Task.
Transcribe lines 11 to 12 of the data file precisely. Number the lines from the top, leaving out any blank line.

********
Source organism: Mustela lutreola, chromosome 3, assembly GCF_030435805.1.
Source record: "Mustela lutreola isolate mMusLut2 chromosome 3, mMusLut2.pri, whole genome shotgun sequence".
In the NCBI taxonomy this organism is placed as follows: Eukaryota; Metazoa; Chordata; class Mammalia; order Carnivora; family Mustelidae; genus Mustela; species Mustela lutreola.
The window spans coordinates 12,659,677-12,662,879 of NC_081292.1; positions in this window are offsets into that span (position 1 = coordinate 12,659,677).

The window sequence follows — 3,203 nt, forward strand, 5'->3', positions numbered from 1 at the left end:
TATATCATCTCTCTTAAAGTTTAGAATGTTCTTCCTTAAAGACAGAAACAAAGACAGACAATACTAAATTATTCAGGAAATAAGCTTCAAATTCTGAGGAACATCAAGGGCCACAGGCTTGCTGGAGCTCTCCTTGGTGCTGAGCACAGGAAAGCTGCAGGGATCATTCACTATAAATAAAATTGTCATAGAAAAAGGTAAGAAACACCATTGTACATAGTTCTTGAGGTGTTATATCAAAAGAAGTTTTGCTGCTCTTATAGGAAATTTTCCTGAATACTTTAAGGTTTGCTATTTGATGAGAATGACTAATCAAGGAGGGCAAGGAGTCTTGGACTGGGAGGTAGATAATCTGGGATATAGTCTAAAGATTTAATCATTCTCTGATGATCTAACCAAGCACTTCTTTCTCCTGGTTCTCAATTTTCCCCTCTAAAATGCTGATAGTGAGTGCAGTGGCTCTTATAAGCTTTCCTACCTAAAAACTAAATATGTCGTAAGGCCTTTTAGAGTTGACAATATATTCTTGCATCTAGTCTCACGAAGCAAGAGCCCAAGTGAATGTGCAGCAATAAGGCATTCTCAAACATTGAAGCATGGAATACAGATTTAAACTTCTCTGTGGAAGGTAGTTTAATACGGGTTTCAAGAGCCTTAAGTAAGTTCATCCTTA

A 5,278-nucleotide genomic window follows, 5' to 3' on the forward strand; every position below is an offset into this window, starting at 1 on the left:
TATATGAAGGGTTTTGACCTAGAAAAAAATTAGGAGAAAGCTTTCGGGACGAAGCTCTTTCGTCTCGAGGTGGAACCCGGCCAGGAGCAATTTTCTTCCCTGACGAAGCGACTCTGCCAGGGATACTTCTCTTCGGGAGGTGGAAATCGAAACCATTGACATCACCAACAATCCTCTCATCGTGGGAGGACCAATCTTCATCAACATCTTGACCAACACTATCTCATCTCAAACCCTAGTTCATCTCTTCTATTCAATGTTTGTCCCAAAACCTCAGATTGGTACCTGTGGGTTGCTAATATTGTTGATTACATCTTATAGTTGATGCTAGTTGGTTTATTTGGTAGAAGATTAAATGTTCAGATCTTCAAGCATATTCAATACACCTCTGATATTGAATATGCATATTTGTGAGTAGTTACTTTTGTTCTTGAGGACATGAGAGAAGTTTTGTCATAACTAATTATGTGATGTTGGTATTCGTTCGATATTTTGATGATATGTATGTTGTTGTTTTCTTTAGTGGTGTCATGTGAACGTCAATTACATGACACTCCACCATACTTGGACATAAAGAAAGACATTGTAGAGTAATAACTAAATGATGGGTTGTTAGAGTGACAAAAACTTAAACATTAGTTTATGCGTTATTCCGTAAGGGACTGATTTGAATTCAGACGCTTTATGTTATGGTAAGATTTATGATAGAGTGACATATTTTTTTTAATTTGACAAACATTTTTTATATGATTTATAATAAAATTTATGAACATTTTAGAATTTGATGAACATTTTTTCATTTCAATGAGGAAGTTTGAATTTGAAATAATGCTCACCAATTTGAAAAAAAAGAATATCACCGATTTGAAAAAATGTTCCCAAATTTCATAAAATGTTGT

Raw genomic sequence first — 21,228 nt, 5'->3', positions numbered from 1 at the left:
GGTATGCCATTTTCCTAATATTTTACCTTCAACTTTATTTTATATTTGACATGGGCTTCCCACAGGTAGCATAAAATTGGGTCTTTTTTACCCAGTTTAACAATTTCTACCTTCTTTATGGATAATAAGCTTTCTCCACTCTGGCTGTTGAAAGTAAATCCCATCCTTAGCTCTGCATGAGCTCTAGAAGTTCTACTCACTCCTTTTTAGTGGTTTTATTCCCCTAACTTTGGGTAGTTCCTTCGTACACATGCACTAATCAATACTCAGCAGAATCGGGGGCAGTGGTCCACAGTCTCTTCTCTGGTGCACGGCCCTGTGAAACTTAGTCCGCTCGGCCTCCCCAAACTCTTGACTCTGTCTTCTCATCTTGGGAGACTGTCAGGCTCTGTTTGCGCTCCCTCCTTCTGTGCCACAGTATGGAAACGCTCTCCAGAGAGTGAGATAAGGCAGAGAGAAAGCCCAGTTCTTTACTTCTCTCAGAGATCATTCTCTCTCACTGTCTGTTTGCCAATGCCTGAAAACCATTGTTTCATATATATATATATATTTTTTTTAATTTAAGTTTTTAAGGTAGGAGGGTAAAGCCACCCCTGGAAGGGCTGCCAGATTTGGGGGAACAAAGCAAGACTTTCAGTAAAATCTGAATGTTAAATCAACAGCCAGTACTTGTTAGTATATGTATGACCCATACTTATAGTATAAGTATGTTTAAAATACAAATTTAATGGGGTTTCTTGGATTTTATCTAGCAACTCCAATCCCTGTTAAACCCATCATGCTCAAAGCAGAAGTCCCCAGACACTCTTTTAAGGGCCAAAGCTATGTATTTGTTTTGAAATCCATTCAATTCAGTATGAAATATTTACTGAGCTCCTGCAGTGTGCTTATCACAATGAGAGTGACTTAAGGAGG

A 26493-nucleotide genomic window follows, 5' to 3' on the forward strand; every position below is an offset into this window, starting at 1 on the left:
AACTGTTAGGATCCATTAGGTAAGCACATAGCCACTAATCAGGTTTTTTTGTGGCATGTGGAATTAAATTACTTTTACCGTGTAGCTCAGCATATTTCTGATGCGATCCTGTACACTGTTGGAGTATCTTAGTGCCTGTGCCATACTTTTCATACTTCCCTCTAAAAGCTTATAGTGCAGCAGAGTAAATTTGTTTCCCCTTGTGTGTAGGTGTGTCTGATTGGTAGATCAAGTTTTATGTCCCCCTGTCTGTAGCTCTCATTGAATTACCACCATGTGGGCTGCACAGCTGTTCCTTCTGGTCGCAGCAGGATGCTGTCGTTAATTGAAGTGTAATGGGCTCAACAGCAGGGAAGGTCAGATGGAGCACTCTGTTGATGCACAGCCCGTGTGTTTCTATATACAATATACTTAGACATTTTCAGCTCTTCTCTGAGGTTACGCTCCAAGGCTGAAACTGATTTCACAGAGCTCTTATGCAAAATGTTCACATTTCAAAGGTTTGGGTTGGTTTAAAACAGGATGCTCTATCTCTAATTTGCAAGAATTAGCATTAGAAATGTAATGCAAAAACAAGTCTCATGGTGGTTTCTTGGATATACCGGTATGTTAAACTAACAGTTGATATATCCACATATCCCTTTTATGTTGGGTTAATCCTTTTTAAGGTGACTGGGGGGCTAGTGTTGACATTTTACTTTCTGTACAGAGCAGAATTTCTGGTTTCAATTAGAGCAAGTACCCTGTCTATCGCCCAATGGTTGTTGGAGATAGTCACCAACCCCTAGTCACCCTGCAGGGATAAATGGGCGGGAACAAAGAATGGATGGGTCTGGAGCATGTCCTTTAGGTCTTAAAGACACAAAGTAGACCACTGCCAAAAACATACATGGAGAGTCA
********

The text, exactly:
A 26493-nucleotide genomic window follows, 5' to 3' on the forward strand; every position below is an offset into this window, starting at 1 on the left:
AACTGTTAGGATCCATTAGGTAAGCACATAGCCACTAATCAGGTTTTTTTGTGGCATGTGGAATTAAATTACTTTTACCGTGTAGCTCAGCATATTTCTGATGCGATCCTGTACACTGTTGGAGTATCTTAGTGCCTGTGCCATACTTTTCATACTTCCCTCTAAAAGCTTATAGTGCAGCAGAGTAAATTTGTTTCCCCTTGTGTGTAGGTGTGTCTGATTGGTAGATCAAGTTTTATGTCCCCCTGTCTGTAGCTCTCATTGAATTACCACCATGTGGGCTGCACAGCTGTTCCTTCTGGTCGCAGCAGGATGCTGTCGTTAATTGAAGTGTAATGGGCTCAACAGCAGGGAAGGTCAGATGGAGCACTCTGTTGATGCACAGCCCGTGTGTTTCTATATACAATATACTTAGACATTTTCAGCTCTTCTCTGAGGTTACGCTCCAAGGCTGAAACTGATTTCACAGAGCTCTTATGCAAAATGTTCACATTTCAAAGGTTTGGGTTGGTTTAAAACAGGATGCTCTATCTCTAATTTGCAAGAATTAGCATTAGAAATGTAATGCAAAAACAAGTCTCATGGTGGTTTCTTGGATATACCGGTATGTTAAACTAACAGTTGATATATCCACATATCCCTTTTATGTTGGGTTAATCCTTTTTAAGGTGACTGGGGGGCTAGTGTTGACATTTTACTTTCTGTACAGAGCAGAATTTCTGGTTTCAATTAGAGCAAGTACCCTGTCTATCGCCCAATGGTTGTTGGAGATAGTCACCAACCCCTAGTCACCCTGCAGGGATAAATGGGCGGGAACAAAGAATGGATGGGTCTGGAGCATGTCCTTTAGGTCTTAAAGACACAAAGTAGACCACTGCCAAAAACATACATGGAGAGTCA